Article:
After a brief orientation we donned our coats and headed for nearby Bute Park. Leah broke our walk, which was a paced to suit all abilities, into stages. We started with taking a few moments to stop and breathe, beginning to attune ourselves to our surroundings. Then we walked in silence, concentrating on the sounds, smells, textures and sights around us. This was interesting, as although I often walk to work along the Cynon Trail, I’m usually thinking about my day and not my surroundings.
Then Leah asked us to pair up and tell the other person the things that we liked to do for ourselves, the things we enjoyed, the things that made us feel good even if we didn’t manage to do them as often as we would like to. The only rules were that we couldn’t use phrases like “I should do more of….”. Our partner was just supposed to listen and not say anything, just let us talk until we swapped and it was their turn.
I think we all found this much harder than it sounded and for a variety of reasons. For me it was a combination of not usually thinking and talking about myself without feedback and interjection from the other party.
In fact, so difficult did I find it to think and talk about myself (and anyone that knows me will tell you what a good talker I usually am) that it was only when we got to the end of the walk that I realised that I had completely forgotten about the one thing that I used to enjoy doing more than anything else, duh!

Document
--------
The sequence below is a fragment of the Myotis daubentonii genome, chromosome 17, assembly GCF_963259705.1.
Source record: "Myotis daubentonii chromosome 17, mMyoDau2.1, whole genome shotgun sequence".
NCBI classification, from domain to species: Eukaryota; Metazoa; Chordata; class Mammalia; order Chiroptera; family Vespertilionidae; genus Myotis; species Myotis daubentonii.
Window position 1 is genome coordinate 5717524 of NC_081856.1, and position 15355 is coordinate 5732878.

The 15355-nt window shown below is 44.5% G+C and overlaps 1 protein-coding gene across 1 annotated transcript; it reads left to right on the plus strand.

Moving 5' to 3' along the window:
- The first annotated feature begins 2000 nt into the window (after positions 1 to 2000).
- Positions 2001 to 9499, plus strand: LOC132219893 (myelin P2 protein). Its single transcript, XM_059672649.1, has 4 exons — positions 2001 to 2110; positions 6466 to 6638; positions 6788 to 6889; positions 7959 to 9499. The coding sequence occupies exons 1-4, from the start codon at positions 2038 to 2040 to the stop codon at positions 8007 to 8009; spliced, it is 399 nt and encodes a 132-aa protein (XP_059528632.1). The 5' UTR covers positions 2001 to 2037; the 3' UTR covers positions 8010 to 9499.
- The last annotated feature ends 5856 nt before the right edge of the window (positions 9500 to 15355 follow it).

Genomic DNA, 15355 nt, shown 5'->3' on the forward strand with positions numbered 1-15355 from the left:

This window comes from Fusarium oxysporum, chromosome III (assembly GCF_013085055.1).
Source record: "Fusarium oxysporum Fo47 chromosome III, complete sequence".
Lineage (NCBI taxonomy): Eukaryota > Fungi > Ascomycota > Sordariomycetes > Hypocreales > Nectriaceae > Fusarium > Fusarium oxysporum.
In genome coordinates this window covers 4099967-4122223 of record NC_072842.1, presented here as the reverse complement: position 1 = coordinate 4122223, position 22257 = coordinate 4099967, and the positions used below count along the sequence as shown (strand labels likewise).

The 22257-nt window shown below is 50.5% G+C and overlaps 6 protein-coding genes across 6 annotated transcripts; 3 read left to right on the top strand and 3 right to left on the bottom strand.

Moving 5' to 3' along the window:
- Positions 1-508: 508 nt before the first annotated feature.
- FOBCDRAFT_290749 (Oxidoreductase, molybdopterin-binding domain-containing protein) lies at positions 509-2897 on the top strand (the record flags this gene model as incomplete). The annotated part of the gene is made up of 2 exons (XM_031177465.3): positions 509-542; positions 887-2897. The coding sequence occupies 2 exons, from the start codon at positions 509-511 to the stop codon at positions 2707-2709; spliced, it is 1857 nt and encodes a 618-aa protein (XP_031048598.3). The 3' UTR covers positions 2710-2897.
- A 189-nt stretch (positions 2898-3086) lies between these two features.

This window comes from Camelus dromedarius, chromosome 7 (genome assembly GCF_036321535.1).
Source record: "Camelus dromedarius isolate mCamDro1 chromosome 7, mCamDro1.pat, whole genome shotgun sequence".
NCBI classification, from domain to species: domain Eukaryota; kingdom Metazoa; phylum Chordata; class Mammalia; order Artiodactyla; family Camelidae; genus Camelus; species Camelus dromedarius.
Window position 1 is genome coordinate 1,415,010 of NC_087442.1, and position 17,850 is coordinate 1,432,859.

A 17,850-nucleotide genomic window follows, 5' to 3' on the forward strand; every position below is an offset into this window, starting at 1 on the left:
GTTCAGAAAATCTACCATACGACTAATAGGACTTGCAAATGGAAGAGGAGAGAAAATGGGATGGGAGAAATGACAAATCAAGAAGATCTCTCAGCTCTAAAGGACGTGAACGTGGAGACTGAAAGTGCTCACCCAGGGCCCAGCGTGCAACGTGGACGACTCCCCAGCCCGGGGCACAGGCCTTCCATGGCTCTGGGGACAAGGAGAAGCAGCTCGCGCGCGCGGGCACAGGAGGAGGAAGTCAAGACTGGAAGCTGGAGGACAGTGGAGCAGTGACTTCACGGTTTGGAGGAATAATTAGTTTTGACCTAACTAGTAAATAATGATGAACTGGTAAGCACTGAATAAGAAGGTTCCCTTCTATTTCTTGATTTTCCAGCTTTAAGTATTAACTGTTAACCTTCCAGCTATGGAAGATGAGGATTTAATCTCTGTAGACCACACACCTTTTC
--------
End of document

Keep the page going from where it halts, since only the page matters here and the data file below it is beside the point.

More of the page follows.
When the roles were reversed it was also very difficult to make a silent space to let the other person talk about themselves without making any comment or offering a view. Thankfully the next step, from Leah, was to continue walking while discussing what we had just revealed about ourselves and learned about our walking partner.
Our last outdoor experience was to think about the changes we could make to facilitate us being able to do more of what we enjoyed, maybe the one thing we could ask someone else to do that would help us, and then finally to stop and reflect on our experience, repeat those breathing exercises.
Back at the Stadium, over a warming coffee and pastry, we had the chance to discuss as a group how we felt about the experience as a whole and how we felt that we could implement the some or all of the experience into our organisations. I particularly liked hearing about what the other participants were already doing in their workplace. In fact, we’ve already implemented one idea (Peaks and Pits) into our Friday afternoon ritual.
In summary I think we all found it a very positive experience. It was very interesting to realise how hard it is not only to make time for your own wellbeing, but to even talk about it. I can see how this programme will help reduce stress and build resilience, which will have an impact not just on work life but also home life too.
Whilst I appreciate that some of my clients in certain sectors will struggle to implement this type of activity, I would argue that with some innovative thinking they might find it has a marked impact on their organisation, reducing stress, absenteeism and presenteeism. I would certainly recommend taking a look at Fresh Air Fridays and my organisation will be looking to move forward on this in the New Year. Personally I’m looking forward to what Hive will be doing next.
Good by TGIF, hello TGIFAF!